Emarketed/ SEO, PPC, and Web Design / Job interview
I blogged about my experience at the job interview with Emarketed in Eagle Rock, and after sharing it on their website they blocked me, instead of clarifying that it wasn't their intent to keep me waiting. Very well, let my story be known elsewhere! I hope that if you're interviewing with Emarketed, this will help you have a more realistic expectation than I did.
Emarketed-- SEO, PPC, and Web Design company in Eagle Rock-- has posted three job ads on Craigslist in less than a month, each time with a lower pay range, leading naive job seekers on in each round. What kind of game are they playing?! Are they conducting a social science experiment to see how low they can go on salary without compromising talent? What is this?
After going to the interview at Emarketed in Eagle Rock, I just fell in love with the place. Very artsy, the employees were nice and I got to hang out with them while waiting for the interviewer. We got to talk about social media and miscellaneous professional topics, and I thought, WOW, I could see myself working here. When Matt Ramage, the interviewer came, he came in with his wife and they took me to the office. They seemed like such a nice, artsy couple with interesting art pieces in their office. I was not shy to tell them so, even at the risk of coming across as a kiss-up.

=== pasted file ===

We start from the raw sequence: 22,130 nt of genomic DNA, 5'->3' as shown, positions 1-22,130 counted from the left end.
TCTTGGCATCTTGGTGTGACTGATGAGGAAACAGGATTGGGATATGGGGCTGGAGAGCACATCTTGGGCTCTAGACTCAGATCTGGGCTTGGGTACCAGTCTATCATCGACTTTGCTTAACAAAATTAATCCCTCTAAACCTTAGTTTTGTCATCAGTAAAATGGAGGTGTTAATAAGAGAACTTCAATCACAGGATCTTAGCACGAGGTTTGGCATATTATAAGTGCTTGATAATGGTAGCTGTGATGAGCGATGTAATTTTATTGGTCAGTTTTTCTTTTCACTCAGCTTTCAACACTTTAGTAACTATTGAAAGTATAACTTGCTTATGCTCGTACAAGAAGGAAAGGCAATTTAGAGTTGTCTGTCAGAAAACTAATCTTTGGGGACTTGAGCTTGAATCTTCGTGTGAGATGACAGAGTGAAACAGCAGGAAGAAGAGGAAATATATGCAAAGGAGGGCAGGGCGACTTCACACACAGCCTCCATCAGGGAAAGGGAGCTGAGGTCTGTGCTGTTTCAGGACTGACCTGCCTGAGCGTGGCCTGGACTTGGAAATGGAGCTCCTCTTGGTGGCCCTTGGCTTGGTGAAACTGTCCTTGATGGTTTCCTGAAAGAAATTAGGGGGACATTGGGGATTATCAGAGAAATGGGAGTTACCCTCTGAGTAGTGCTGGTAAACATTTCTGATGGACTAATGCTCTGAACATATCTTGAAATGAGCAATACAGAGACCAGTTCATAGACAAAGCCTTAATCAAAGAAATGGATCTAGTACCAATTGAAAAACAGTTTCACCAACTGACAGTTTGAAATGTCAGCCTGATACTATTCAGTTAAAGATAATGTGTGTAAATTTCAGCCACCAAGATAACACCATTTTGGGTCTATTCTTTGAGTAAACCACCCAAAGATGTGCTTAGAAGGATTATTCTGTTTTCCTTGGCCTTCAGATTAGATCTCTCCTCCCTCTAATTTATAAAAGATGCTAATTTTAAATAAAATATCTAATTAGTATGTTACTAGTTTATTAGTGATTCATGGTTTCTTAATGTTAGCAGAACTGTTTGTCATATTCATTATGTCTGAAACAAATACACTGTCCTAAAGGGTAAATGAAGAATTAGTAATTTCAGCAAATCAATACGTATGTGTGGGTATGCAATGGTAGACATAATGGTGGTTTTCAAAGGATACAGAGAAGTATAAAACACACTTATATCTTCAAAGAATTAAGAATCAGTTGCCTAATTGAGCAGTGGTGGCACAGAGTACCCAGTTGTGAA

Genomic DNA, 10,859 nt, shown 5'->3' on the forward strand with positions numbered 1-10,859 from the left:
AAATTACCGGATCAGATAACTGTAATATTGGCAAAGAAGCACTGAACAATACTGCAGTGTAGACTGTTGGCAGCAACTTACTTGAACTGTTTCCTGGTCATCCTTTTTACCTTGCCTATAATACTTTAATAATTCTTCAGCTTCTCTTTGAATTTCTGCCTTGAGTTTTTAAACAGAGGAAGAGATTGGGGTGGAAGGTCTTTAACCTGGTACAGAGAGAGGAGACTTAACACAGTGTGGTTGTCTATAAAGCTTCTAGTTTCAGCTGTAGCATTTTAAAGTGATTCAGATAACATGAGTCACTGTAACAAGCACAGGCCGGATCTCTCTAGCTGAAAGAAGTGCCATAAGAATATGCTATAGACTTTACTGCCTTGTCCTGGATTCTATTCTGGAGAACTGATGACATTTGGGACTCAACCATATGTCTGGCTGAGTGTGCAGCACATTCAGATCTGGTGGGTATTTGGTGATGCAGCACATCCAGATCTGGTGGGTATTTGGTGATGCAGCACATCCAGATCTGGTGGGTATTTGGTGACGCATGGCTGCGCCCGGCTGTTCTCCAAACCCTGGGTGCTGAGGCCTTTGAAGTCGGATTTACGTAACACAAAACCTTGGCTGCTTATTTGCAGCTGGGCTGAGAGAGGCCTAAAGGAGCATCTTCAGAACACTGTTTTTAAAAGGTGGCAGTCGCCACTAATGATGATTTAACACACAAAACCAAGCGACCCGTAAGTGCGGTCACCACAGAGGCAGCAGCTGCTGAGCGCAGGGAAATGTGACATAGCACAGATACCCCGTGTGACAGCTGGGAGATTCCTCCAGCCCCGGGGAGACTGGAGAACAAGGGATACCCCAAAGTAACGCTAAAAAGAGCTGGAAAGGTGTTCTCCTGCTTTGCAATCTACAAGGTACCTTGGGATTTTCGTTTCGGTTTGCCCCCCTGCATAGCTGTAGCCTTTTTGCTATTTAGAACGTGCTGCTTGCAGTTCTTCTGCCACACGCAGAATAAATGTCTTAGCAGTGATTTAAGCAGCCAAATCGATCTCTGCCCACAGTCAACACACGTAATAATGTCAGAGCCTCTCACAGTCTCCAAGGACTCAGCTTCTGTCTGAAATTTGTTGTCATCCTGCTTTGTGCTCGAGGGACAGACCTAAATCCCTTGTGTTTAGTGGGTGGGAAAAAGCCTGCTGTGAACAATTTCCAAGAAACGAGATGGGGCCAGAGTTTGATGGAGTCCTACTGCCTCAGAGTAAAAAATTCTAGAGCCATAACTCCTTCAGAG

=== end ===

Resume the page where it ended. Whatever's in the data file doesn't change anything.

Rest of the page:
The interview progressed and I answered as best as possible. It seemed to be going well. He told me that it's good I have experience already, and that if I didn't know something, they can always train me. I thought, FANTASTIC! Then he asked me what number in the advertised range was I looking to be paid. The pay was advertised between $18 and 22 an hour, which is so much more than I ever have been paid (highest I've been paid is $15 and hour, most jobs between 11 and 13). Wanting to increase my chances I said 18! Lowest number on his range, which is still GOOD. As the interview was about to conclude, I asked how far along was he in the interview process and when should I expect to hear from them. He said "I've been interviewing all of last week and this week, I should be making a decision no later than the end of this week." I said, "Please let me know what you decide." He said, "Certainly." He seemed like a man of his word, but I was wrong.
This was on a Tuesday. The interview seemed to me to have gone well. I was excited, looking forward to the end of the week. Well! On Thursday night as I was looking through job openings, and I SAW THEIR JOB AD REPOSTED!!! I was so heartbroken, didn't know what to make of it. Also, I noticed their pay range was between $15 and 18 this time. I emailed him Friday morning, wishing him a Happy Valentine's Day, expressing that I eagerly await his reply, mentioning that I saw his ad reposted with a lower range, and that if that's the problem, I am eager and willing to work for the lowest number in the new range ($15, which is still good). I waited ALL day that day, thinking he would at least reply with some BS. NOTHING. All day Monday, nothing-- then I remembered it was President's Day. I called the office several times on Tuesday and Wednesday, with NO answer. I didn't want to leave a voice mail, because I have already seen they're the types to not get back unless it's a paying customer.
The lack of follow-up reflects poorly on the company. This lack of communication with candidates also affects their core business. Not only are candidates potential employees, they are potential customers and public relations agents. Any press isn't good press.